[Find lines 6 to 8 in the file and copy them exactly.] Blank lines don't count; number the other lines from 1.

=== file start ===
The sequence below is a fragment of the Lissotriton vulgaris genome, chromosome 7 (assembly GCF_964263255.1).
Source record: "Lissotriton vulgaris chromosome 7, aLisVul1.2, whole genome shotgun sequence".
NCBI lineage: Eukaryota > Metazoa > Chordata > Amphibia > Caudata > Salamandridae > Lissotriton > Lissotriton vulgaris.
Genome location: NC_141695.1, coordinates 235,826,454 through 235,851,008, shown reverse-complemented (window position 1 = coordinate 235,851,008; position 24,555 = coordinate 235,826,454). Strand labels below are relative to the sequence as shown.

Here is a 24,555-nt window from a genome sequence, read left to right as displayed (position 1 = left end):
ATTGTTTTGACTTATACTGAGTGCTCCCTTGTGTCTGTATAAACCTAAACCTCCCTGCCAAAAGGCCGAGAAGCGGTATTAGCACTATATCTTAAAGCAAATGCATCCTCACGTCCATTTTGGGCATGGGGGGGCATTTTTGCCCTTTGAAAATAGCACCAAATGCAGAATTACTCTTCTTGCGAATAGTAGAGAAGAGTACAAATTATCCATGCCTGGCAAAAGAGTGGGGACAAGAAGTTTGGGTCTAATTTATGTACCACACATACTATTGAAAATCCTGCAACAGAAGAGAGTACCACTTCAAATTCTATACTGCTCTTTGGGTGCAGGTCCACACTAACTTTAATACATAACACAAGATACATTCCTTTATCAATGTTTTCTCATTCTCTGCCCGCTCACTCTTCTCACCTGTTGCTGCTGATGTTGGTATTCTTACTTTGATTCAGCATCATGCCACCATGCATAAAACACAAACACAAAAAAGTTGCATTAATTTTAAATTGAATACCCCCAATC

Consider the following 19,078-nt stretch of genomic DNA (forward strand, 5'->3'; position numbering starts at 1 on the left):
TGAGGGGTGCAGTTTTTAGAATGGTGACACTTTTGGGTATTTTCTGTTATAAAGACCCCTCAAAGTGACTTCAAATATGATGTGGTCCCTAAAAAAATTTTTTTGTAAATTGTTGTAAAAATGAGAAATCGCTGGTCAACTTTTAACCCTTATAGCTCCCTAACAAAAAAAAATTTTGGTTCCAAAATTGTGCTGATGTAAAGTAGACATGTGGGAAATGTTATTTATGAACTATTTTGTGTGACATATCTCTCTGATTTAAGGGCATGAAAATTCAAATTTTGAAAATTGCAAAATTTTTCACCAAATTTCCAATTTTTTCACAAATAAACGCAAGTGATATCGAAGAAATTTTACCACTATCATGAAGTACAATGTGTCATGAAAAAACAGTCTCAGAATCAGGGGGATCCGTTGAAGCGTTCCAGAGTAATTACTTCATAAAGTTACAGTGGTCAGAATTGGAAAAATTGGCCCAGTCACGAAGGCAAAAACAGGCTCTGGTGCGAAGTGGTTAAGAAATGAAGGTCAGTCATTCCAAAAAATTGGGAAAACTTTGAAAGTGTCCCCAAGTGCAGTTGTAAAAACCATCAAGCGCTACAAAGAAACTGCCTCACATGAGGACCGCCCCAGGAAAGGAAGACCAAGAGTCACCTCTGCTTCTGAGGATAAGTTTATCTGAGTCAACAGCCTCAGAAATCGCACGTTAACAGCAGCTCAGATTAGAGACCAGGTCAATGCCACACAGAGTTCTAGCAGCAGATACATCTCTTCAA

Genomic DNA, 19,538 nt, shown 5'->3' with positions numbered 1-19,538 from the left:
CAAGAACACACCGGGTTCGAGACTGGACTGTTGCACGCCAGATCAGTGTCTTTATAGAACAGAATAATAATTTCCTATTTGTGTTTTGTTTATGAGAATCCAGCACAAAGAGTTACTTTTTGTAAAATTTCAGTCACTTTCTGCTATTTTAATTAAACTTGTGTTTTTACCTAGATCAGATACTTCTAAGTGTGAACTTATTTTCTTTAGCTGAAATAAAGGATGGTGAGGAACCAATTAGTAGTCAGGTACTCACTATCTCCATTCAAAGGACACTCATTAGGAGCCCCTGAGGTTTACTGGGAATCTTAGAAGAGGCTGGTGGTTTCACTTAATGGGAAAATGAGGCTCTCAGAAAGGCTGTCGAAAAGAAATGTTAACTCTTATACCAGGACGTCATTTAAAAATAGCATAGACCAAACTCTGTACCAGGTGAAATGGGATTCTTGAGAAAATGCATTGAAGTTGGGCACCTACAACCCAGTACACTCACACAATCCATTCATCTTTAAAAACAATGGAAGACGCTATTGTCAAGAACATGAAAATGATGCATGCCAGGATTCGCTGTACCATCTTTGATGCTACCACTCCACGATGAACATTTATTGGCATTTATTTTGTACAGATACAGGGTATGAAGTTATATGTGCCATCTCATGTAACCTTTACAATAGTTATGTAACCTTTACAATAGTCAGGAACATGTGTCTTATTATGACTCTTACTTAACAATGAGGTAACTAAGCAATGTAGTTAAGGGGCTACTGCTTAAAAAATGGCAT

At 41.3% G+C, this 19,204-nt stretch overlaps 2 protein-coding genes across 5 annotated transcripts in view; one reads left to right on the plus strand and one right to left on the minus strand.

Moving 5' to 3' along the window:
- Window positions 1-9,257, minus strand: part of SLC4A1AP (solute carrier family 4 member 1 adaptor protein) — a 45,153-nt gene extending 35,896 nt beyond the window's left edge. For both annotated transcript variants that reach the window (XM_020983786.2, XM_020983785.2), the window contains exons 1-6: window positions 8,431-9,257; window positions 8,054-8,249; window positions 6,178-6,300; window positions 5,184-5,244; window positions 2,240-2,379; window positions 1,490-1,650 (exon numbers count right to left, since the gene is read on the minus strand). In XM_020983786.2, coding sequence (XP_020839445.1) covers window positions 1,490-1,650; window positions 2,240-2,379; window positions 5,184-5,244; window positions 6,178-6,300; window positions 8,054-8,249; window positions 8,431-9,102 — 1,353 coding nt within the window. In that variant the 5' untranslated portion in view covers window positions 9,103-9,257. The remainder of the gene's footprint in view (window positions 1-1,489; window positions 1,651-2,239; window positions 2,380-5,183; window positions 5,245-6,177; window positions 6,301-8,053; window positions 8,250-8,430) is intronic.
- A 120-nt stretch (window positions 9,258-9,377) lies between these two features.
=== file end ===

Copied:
ATTGTTTTGACTTATACTGAGTGCTCCCTTGTGTCTGTATAAACCTAAACCTCCCTGCCAAAAGGCCGAGAAGCGGTATTAGCACTATATCTTAAAGCAAATGCATCCTCACGTCCATTTTGGGCATGGGGGGGCATTTTTGCCCTTTGAAAATAGCACCAAATGCAGAATTACTCTTCTTGCGAATAGTAGAGAAGAGTACAAATTATCCATGCCTGGCAAAAGAGTGGGGACAAGAAGTTTGGGTCTAATTTATGTACCACACATACTATTGAAAATCCTGCAACAGAAGAGAGTACCACTTCAAATTCTATACTGCTCTTTGGGTGCAGGTCCACACTAACTTTAATACATAACACAAGATACATTCCTTTATCAATGTTTTCTCATTCTCTGCCCGCTCACTCTTCTCACCTGTTGCTGCTGATGTTGGTATTCTTACTTTGATTCAGCATCATGCCACCATGCATAAAACACAAACACAAAAAAGTTGCATTAATTTTAAATTGAATACCCCCAATC

Consider the following 19,078-nt stretch of genomic DNA (forward strand, 5'->3'; position numbering starts at 1 on the left):
TGAGGGGTGCAGTTTTTAGAATGGTGACACTTTTGGGTATTTTCTGTTATAAAGACCCCTCAAAGTGACTTCAAATATGATGTGGTCCCTAAAAAAATTTTTTTGTAAATTGTTGTAAAAATGAGAAATCGCTGGTCAACTTTTAACCCTTATAGCTCCCTAACAAAAAAAAATTTTGGTTCCAAAATTGTGCTGATGTAAAGTAGACATGTGGGAAATGTTATTTATGAACTATTTTGTGTGACATATCTCTCTGATTTAAGGGCATGAAAATTCAAATTTTGAAAATTGCAAAATTTTTCACCAAATTTCCAATTTTTTCACAAATAAACGCAAGTGATATCGAAGAAATTTTACCACTATCATGAAGTACAATGTGTCATGAAAAAACAGTCTCAGAATCAGGGGGATCCGTTGAAGCGTTCCAGAGTAATTACTTCATAAAGTTACAGTGGTCAGAATTGGAAAAATTGGCCCAGTCACGAAGGCAAAAACAGGCTCTGGTGCGAAGTGGTTAAGAAATGAAGGTCAGTCATTCCAAAAAATTGGGAAAACTTTGAAAGTGTCCCCAAGTGCAGTTGTAAAAACCATCAAGCGCTACAAAGAAACTGCCTCACATGAGGACCGCCCCAGGAAAGGAAGACCAAGAGTCACCTCTGCTTCTGAGGATAAGTTTATCTGAGTCAACAGCCTCAGAAATCGCACGTTAACAGCAGCTCAGATTAGAGACCAGGTCAATGCCACACAGAGTTCTAGCAGCAGATACATCTCTTCAA